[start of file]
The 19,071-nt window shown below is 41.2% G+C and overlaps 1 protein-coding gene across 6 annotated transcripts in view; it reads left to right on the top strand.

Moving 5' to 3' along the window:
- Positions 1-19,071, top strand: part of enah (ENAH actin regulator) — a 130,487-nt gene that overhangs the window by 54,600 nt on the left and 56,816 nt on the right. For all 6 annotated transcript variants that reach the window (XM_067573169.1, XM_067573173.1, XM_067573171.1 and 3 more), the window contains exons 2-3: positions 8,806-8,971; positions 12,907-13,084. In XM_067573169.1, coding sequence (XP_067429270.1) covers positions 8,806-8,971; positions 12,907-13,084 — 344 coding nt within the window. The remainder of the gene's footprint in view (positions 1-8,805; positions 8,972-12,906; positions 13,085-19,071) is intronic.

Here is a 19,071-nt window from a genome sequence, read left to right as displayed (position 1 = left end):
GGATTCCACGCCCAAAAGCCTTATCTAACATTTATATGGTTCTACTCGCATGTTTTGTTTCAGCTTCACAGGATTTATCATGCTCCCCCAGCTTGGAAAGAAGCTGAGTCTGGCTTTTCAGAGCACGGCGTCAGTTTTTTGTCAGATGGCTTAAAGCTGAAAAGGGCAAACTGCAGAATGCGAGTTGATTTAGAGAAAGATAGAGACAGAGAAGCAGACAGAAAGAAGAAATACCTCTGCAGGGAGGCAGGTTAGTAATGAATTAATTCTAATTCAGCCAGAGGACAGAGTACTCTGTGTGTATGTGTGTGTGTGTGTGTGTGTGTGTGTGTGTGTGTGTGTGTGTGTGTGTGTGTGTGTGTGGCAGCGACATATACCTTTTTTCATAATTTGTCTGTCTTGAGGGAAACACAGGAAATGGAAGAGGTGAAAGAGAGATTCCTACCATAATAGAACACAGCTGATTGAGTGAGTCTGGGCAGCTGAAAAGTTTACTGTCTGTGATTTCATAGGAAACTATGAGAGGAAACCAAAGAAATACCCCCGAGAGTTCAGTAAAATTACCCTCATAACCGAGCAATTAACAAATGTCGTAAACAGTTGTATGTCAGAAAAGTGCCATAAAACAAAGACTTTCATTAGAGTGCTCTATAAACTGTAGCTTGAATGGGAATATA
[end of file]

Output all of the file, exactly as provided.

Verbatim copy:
The 19,071-nt window shown below is 41.2% G+C and overlaps 1 protein-coding gene across 6 annotated transcripts in view; it reads left to right on the top strand.

Moving 5' to 3' along the window:
- Positions 1-19,071, top strand: part of enah (ENAH actin regulator) — a 130,487-nt gene that overhangs the window by 54,600 nt on the left and 56,816 nt on the right. For all 6 annotated transcript variants that reach the window (XM_067573169.1, XM_067573173.1, XM_067573171.1 and 3 more), the window contains exons 2-3: positions 8,806-8,971; positions 12,907-13,084. In XM_067573169.1, coding sequence (XP_067429270.1) covers positions 8,806-8,971; positions 12,907-13,084 — 344 coding nt within the window. The remainder of the gene's footprint in view (positions 1-8,805; positions 8,972-12,906; positions 13,085-19,071) is intronic.

Here is a 19,071-nt window from a genome sequence, read left to right as displayed (position 1 = left end):
GGATTCCACGCCCAAAAGCCTTATCTAACATTTATATGGTTCTACTCGCATGTTTTGTTTCAGCTTCACAGGATTTATCATGCTCCCCCAGCTTGGAAAGAAGCTGAGTCTGGCTTTTCAGAGCACGGCGTCAGTTTTTTGTCAGATGGCTTAAAGCTGAAAAGGGCAAACTGCAGAATGCGAGTTGATTTAGAGAAAGATAGAGACAGAGAAGCAGACAGAAAGAAGAAATACCTCTGCAGGGAGGCAGGTTAGTAATGAATTAATTCTAATTCAGCCAGAGGACAGAGTACTCTGTGTGTATGTGTGTGTGTGTGTGTGTGTGTGTGTGTGTGTGTGTGTGTGTGTGTGTGTGTGTGTGTGGCAGCGACATATACCTTTTTTCATAATTTGTCTGTCTTGAGGGAAACACAGGAAATGGAAGAGGTGAAAGAGAGATTCCTACCATAATAGAACACAGCTGATTGAGTGAGTCTGGGCAGCTGAAAAGTTTACTGTCTGTGATTTCATAGGAAACTATGAGAGGAAACCAAAGAAATACCCCCGAGAGTTCAGTAAAATTACCCTCATAACCGAGCAATTAACAAATGTCGTAAACAGTTGTATGTCAGAAAAGTGCCATAAAACAAAGACTTTCATTAGAGTGCTCTATAAACTGTAGCTTGAATGGGAATATA